In the simplest of terms, a political prisoner is one who is jailed because of their political consciousness and/or activity. Countless emaSwati are currently out on bail for so-called crimes committed under the most tedious “laws”, with most of their cases having never had a day in court. Amnesty International refers to such individuals as prisoners of conscience (poc), and defines them as those imprisoned because of their race, religion, sexual orientation, and political views, including individuals jailed for the nonviolent expression of such views. 

The country is abound with individuals targeted and sanctioned by the Tinkhundla regime, to be imprisoned by the rigged state judiciary primarily for the ideologies and thoughts they possess, propose, and/or support. The regime views these ideas as threats and direct attacks on their fascist existence, and therefore fabricates laws to be used in the entrapment and incarceration of politically conscious civilians.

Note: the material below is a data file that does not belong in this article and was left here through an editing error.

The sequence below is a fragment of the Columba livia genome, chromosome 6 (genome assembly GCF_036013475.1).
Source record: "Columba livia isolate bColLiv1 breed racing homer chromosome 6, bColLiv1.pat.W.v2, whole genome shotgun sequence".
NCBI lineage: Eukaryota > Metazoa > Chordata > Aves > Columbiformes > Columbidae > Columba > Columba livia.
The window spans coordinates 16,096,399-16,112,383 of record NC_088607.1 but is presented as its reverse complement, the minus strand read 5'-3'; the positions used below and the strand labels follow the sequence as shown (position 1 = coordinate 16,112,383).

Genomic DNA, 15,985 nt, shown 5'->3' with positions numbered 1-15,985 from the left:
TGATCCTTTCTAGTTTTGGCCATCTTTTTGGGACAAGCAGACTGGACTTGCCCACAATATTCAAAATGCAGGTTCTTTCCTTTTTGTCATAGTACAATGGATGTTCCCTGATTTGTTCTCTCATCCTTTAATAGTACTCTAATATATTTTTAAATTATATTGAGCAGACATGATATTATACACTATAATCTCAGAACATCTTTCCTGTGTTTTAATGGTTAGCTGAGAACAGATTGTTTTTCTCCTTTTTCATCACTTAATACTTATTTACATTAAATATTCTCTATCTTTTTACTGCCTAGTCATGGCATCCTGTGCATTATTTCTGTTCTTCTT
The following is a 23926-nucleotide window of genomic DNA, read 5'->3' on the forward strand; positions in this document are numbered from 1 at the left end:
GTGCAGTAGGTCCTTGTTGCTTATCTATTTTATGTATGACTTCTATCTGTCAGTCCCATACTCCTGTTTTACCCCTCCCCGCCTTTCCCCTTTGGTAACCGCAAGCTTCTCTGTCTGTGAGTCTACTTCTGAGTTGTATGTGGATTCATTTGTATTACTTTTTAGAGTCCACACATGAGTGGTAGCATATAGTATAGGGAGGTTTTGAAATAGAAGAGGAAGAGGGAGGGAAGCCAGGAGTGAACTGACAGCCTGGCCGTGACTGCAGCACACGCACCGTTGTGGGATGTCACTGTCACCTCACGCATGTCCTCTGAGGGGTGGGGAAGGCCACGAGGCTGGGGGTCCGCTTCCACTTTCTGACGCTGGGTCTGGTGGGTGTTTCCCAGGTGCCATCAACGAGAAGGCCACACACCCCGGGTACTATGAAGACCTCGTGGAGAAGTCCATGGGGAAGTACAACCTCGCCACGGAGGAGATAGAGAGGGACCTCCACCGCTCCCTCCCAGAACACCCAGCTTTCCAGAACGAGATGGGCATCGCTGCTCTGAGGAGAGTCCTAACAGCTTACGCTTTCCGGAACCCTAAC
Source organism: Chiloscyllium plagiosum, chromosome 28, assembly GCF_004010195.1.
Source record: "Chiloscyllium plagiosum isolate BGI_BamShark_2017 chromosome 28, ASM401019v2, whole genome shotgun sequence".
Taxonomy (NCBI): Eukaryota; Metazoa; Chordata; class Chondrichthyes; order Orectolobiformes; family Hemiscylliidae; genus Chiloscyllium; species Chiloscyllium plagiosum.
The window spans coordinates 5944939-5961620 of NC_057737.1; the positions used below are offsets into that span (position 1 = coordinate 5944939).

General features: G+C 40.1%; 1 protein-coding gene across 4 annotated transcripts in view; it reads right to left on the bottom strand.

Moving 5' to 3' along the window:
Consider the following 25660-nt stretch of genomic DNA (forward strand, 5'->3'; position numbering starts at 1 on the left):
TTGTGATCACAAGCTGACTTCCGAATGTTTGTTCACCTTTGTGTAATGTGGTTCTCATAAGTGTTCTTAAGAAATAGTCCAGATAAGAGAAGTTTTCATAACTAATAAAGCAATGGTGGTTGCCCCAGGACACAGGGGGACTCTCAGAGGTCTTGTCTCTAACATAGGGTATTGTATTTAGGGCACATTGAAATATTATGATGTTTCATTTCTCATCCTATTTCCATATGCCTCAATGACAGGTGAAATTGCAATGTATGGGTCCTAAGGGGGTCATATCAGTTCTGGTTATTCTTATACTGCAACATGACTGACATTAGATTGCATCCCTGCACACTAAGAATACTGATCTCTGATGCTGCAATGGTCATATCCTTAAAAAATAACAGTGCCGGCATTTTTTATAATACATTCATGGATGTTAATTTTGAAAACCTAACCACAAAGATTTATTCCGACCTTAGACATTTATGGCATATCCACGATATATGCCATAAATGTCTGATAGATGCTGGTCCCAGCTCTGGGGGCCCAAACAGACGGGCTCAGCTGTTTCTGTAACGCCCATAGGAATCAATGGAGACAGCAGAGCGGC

Political prisoners in eSwatini are subject to some of the most gruesome torture tactics during interrogation and incarceration. The police tend to abduct political activists from gatherings, or even from their homes. Beatings, sexual violations, waterboarding, and even poisoning are some interrogation tactics employed by the police when questioning activists. One might even say being in police custody as a political activist is a near-death experience! Often, activists are remanded into custody without so much as a warrant of arrest being read. Trumped up charges are then laid on these freedom-fighters, cases transferred to court where they will appear and be granted bail at a hearing. This hearing will oftentimes be the only time they are given the opportunity to be heard in court.